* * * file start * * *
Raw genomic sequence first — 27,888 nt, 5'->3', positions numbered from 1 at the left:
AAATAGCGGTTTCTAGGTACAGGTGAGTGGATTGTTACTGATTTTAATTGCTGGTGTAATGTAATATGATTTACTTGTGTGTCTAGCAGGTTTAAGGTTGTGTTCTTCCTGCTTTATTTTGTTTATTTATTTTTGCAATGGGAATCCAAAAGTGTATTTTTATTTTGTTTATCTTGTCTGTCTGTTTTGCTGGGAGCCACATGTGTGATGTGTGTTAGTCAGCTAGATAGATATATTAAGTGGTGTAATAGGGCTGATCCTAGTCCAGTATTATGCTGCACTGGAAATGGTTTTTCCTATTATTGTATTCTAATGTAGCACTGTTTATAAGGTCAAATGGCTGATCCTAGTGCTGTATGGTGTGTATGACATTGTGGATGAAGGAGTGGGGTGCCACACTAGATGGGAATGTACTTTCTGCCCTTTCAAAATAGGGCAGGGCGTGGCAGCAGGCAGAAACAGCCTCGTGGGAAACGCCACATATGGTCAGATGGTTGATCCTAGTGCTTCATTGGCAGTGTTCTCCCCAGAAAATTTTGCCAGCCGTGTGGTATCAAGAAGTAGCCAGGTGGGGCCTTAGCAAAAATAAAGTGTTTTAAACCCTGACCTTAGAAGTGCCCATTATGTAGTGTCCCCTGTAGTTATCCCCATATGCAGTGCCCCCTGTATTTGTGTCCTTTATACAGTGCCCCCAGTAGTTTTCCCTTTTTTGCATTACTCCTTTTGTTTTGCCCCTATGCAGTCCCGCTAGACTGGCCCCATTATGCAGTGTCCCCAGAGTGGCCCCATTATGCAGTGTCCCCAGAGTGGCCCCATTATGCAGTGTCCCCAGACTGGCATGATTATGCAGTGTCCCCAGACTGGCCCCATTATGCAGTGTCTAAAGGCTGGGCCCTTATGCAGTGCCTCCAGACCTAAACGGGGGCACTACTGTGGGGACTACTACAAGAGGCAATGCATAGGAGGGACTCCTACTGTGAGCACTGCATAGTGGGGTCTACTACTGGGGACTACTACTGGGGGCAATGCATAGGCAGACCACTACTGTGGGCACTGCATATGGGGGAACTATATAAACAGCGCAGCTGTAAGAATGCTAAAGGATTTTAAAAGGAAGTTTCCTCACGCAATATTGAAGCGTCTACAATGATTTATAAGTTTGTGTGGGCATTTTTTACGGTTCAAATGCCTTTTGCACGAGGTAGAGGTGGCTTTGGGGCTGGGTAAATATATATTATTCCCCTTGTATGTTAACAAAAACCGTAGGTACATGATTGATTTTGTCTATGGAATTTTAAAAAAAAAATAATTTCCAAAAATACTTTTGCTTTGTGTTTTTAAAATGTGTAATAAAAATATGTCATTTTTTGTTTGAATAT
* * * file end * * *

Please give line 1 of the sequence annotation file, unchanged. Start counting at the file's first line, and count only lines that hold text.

Raw genomic sequence first — 27,888 nt, 5'->3', positions numbered from 1 at the left: